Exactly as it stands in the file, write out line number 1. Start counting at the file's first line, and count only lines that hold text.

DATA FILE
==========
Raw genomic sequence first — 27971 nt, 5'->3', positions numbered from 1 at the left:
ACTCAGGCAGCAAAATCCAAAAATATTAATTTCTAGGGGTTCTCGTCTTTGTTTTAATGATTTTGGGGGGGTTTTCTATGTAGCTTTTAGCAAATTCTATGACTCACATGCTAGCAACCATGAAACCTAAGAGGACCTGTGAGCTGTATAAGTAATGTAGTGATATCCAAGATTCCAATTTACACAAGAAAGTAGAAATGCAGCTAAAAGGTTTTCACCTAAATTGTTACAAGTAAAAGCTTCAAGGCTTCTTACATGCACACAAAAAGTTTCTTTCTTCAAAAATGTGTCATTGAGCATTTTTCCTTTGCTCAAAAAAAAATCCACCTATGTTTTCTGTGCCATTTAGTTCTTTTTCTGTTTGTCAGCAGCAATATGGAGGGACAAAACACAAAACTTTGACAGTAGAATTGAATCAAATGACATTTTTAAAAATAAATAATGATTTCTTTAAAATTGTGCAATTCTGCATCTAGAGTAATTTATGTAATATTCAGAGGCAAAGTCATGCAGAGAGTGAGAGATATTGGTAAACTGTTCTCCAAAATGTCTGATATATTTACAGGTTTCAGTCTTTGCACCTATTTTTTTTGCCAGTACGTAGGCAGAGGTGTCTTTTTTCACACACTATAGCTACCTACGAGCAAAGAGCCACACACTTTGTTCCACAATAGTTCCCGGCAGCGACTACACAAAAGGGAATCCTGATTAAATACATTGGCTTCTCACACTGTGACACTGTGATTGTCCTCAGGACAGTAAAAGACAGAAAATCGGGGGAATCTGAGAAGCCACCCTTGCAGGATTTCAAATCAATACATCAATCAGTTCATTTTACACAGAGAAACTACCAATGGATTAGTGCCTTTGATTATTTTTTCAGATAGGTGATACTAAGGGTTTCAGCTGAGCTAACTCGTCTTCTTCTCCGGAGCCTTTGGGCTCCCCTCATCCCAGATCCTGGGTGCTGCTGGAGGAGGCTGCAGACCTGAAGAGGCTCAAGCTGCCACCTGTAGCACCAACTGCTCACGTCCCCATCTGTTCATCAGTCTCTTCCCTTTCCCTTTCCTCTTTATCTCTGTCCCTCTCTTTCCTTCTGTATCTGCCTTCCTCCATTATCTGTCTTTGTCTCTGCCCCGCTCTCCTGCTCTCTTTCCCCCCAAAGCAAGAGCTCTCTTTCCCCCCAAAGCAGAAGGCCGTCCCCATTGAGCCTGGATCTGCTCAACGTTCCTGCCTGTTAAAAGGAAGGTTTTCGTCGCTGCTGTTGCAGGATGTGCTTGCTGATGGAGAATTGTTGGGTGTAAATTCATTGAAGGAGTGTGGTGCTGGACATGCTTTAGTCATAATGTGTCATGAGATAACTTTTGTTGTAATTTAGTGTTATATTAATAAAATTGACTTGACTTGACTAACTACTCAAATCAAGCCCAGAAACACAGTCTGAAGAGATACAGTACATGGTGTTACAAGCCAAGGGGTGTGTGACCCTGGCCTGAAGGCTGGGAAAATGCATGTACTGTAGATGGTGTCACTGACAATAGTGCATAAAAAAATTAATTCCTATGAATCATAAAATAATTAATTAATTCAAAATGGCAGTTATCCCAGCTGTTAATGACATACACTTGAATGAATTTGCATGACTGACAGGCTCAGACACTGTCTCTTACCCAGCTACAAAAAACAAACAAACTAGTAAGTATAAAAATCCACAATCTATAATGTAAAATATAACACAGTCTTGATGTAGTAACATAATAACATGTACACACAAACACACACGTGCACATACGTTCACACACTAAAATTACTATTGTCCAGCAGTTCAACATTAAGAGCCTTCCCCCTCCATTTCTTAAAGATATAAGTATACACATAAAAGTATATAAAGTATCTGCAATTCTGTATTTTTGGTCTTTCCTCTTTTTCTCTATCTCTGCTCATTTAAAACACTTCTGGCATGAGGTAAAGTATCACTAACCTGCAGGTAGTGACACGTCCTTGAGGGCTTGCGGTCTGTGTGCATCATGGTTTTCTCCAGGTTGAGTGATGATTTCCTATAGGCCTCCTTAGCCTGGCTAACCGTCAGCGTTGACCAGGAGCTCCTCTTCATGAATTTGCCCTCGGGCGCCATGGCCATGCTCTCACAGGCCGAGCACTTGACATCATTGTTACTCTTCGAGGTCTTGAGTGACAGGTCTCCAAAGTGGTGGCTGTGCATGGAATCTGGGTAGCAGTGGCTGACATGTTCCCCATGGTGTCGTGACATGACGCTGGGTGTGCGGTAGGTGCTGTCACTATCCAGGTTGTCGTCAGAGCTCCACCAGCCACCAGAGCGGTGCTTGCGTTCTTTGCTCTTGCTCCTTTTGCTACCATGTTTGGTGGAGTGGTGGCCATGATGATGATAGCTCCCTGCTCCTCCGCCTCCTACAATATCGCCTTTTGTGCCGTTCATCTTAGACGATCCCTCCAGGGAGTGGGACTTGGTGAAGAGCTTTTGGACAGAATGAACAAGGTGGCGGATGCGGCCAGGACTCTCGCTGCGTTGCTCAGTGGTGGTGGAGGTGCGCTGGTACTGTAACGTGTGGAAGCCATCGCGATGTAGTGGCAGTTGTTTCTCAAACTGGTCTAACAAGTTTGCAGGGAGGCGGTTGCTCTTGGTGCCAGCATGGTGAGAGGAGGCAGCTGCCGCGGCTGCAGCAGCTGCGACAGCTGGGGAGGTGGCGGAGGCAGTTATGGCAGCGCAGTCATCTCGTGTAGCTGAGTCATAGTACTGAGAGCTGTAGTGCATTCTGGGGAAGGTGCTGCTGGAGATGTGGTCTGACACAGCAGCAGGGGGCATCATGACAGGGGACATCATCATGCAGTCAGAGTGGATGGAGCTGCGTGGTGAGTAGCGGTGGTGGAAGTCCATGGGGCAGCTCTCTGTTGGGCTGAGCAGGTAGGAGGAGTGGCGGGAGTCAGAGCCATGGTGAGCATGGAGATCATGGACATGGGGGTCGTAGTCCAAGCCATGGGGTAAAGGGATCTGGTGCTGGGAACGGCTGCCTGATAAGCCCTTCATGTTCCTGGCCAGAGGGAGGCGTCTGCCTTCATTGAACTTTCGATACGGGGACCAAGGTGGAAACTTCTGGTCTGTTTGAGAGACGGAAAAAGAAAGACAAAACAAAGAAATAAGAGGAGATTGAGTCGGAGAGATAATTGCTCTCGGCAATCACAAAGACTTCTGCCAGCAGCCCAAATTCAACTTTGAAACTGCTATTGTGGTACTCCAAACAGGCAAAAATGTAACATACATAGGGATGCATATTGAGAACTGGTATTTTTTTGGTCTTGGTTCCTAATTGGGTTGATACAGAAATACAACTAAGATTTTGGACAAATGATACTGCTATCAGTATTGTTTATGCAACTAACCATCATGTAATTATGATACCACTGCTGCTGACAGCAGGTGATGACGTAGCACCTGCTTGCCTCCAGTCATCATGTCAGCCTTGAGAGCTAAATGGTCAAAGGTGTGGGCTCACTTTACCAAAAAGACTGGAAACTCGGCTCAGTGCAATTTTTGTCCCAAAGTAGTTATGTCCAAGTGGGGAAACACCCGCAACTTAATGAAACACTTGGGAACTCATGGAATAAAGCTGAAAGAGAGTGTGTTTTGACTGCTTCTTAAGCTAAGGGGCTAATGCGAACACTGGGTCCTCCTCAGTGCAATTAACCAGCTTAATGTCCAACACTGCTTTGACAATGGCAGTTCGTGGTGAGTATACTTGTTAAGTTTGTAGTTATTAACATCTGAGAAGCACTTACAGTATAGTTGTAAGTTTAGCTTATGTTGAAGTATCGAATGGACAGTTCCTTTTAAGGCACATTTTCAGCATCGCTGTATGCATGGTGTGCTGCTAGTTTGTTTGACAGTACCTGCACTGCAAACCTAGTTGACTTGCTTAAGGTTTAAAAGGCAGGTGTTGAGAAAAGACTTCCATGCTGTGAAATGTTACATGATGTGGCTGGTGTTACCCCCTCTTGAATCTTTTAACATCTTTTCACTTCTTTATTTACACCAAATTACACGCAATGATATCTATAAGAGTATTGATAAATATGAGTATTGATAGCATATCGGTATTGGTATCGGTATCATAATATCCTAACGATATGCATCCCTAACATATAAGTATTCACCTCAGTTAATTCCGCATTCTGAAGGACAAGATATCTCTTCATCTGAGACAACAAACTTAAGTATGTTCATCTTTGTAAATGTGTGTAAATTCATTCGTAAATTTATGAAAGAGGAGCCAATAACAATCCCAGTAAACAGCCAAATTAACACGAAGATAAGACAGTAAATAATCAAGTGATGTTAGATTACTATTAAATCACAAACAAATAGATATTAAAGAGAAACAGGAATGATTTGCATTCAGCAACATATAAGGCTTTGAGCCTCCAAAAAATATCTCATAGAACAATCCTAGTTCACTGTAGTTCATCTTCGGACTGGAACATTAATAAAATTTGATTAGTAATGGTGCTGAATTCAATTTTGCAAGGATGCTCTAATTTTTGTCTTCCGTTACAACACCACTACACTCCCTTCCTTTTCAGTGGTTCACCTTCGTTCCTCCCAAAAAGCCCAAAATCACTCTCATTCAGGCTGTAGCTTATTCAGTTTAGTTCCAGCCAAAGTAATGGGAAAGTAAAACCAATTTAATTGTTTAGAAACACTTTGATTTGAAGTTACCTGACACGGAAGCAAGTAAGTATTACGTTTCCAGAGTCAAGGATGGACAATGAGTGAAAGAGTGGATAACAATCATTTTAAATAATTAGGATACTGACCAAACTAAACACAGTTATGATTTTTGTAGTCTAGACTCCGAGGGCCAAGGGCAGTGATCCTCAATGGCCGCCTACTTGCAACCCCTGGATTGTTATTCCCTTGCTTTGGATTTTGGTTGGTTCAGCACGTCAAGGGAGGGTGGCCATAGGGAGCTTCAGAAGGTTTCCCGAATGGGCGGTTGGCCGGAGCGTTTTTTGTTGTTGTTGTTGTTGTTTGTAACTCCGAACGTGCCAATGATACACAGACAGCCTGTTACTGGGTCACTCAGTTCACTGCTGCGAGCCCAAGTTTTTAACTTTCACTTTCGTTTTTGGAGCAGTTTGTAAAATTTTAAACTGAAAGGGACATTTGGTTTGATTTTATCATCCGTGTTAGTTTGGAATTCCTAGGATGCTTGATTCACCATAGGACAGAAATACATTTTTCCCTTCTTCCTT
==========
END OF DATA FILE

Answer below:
Raw genomic sequence first — 27971 nt, 5'->3', positions numbered from 1 at the left: